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Sushama Kirtikar


THE INITIAL STEPS: PART III

By SUSHAMA KIRTIKAR - sushamak@verizon.net

"I had spent much of my life doubting the effectiveness of counseling. Now, with my back against the wall, I see how hugely helpful it can be." Randy Pausch, professor at Carnegie Mellon University, was dying of pancreatic cancer. He left us a trail of astute nuggets of wisdom in "The Last Lecture" that will take the rest of us a lifetime to gather. Perhaps, we can learn from him.

If you hear a rattle that your car is making, do you investigate the problem and take it to the mechanic, or do you wait till it breaks down on the highway? If there is a leak in your roof, do you wait till it floods your living room, before getting it fixed? Would you rather do something about a high blood pressure report or wait to have a stroke? Similarly, paying attention to your emotional problems in a timely fashion is equally important.

Having decided to seek counseling, it is better to make the decision to make it work. Do not set yourself up for failure by carrying a chip on your shoulder that says, "How can this person help me? Impossible!" Going in with a positive attitude will garner faster, rosier results. You will be giving counseling a fair shake. First, do your homework. Whom do you need to see?

Start with the basic and general profession and then move to more complex specialties. You would first see an internal medicine doctor to identify a physical problem, would you not? S/he is your primary care physician and your initial point of reference. If required, your PCP would determine if you need to go to a diagnostic center for tests, scans or X-rays that would be interpreted by a specialist such as a radiologist. Upon receipt of the test results, it would be decided if you would be treated by the PCP or whether you need to be seen by a specialist such as a cardiologist, urologist, oncologist, etc. It is the whole team that acts as your collective caregiver.

Similarly, you would first see a master's level (MA/MSW) clinician: a mental health counselor (not to be confused with school guidance counselor), or a social worker, or a doctorate level (Ph.D.) clinician: a psychologist to identify the psychological problem. This professional is trained to conduct diagnostic interviews, provide counseling services addressing personal problems dealing with a range of general to specific stress. Once the problem is identified, it will be determined if treatment can be delivered by that clinician.

If further standardized tests are required, these can be performed by a psychologist only, who is trained to administer and interpret these tests to aid in fine tuning the diagnosis, and make further clinical recommendations. In the event the question is raised about whether you need psychotropic medication to deal with severe or longstanding symptoms of distress, then the professional will also refer you to a medical doctor (M.D.): a psychiatrist who is the only clinician in the area of mental and behavioral health sciences qualified to prescribe medication.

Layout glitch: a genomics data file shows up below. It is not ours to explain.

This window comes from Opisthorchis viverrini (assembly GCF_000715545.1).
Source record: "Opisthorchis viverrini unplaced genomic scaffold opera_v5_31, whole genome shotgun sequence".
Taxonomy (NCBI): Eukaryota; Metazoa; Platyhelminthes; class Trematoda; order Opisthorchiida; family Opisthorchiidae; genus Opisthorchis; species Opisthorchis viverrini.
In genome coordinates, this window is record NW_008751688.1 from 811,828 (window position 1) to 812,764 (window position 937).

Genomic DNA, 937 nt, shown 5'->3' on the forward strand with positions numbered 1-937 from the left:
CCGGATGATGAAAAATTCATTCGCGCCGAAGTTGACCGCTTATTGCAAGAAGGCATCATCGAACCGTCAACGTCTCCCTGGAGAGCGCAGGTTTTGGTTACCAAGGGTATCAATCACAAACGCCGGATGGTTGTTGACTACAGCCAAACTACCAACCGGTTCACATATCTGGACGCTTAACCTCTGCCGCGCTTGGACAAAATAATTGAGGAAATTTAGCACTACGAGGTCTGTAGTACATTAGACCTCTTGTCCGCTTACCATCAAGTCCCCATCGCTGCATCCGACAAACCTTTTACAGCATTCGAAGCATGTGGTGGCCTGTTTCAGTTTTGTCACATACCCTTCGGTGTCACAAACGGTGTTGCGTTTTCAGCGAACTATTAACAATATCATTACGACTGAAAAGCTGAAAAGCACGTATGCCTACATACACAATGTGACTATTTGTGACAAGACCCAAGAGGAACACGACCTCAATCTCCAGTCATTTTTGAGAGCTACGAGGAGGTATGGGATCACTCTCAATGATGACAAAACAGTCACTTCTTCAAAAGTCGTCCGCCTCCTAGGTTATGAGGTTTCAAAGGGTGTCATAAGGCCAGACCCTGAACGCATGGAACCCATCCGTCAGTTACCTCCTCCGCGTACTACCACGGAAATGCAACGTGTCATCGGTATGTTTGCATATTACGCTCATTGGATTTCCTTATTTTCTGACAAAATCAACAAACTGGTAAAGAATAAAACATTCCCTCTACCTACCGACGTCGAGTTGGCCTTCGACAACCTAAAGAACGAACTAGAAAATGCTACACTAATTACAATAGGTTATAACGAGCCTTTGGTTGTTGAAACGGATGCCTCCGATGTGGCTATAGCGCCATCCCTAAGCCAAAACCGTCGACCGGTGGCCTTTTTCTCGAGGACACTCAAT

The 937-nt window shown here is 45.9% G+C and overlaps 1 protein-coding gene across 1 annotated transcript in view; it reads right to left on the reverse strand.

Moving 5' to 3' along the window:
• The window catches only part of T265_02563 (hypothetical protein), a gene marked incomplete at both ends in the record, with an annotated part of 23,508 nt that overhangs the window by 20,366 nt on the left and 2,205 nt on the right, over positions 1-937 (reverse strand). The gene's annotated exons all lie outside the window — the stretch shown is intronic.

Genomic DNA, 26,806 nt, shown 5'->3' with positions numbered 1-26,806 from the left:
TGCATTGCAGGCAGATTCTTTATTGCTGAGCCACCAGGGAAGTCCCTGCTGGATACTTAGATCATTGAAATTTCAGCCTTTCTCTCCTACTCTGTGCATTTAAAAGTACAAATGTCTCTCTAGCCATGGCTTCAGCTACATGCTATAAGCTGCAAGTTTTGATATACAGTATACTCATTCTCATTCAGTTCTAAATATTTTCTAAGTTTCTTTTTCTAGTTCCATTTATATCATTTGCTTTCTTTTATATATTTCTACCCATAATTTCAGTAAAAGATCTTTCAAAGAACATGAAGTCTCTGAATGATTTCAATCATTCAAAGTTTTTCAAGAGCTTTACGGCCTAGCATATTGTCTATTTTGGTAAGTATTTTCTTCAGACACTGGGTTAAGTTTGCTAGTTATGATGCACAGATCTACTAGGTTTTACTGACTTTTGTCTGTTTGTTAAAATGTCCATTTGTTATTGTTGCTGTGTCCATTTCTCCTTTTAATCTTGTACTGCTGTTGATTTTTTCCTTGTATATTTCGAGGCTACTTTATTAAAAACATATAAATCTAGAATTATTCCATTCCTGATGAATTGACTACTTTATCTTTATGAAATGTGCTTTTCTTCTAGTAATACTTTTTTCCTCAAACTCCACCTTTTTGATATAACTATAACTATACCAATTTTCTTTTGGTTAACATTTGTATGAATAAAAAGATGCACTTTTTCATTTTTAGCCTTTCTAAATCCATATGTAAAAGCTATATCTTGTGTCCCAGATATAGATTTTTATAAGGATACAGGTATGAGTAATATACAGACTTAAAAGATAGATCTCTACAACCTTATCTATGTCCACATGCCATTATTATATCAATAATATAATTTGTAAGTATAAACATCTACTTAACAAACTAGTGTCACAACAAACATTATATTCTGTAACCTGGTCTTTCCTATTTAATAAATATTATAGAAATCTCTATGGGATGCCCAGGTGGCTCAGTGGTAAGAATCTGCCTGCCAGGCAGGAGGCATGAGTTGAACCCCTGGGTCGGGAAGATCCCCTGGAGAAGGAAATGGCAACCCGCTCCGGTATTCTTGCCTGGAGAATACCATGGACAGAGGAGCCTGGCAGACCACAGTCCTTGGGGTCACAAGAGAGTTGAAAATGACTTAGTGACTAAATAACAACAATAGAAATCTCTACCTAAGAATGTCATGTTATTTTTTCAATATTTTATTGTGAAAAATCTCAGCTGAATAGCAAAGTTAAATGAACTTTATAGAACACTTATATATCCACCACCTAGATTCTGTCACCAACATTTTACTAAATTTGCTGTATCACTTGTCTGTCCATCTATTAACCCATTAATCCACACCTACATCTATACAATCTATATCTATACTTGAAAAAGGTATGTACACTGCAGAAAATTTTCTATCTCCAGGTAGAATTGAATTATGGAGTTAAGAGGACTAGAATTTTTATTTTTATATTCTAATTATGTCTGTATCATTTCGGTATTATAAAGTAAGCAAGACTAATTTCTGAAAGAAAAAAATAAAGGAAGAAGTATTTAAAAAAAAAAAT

Remember, medication alone will not heal the problem. Since most psychiatrists rarely practice psychotherapy, maximum benefit is derived by combining talk therapy with medical treatment. It is the entire psychological team that acts as a well-oiled machine to offer you care. Having seen the specialists, and equipped with all the necessary additional information, you can return to counseling with the full commitment to be active participants while there is still a fighting chance to get better.

Without much ado, let us decide to not wait till "our backs are against the wall."

Sushama Kirtikar, a licensed mental health counselor in private practice, can be reached at (813) 264-7114 or e-mail at sushamak@verizon.net


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SPECIAL NEEDS


Dr. Ram P. Ramcharran
STAND IS AN ORGANIZATION EVERYONE SHOULD KNOW
By Dr. RAM P. RAMCHARRAN

There are many organizations in the Tampa Bay area that focus on helping special needs children but the one organization that everyone should know about it is STAND (Statewide Advocacy Network on Disabilities Inc.) This not-for-profit organization, which has been around since December 1996, was organized by a group of parents and attorneys to help educate people on their rights.

STAND's purpose it to inform the families of children with disabilities of their rights. It is dedicated to getting a child with a disability the right education that they are entitled to under the law. The three main laws that STAND is concerned with are: Individuals with Disabilities Education Act, Americans with Disabilities Act and Section 504 of the Rehabilitation act of 1973. It focuses on three topics: advocacy, legal rights, and above all, education.

This year, STAND will be hosting SPARC 2007 – Stand Pinellas Accessing Resource Conference. The organization’s goal is to provide parents, teachers, therapist and other professionals with resources that help children with disabilities make achievements in their life. STAND focuses on children with Special Needs and they take this mission very seriously.

This year SPARC 2007 will be held at Morgan Fitzgerald Middle School in Pinellas Park, on Saturday, Sept. 29, from 7 a.m. to 4:30 p.m. Morgan Fitzgerald is at 6410 118 Ave. N., Largo, FL 33773. Cost for the conference is $25 for pre-registration. That will include one entry to the conference, a lunch ticket and a program.

(Dr. Ram Ramcharran will be a guest speaker at the STAND event. He will be discussing how to better understand and deal with children with special needs. If you have any questions regarding this event, contact Melissa Tremblay, SPARC chairperson at (727) 784-8493 or visit www.standadvocates.org.)

Dr. Ram P. Ramcharran can be reached at ramramcharran@hotmail.com




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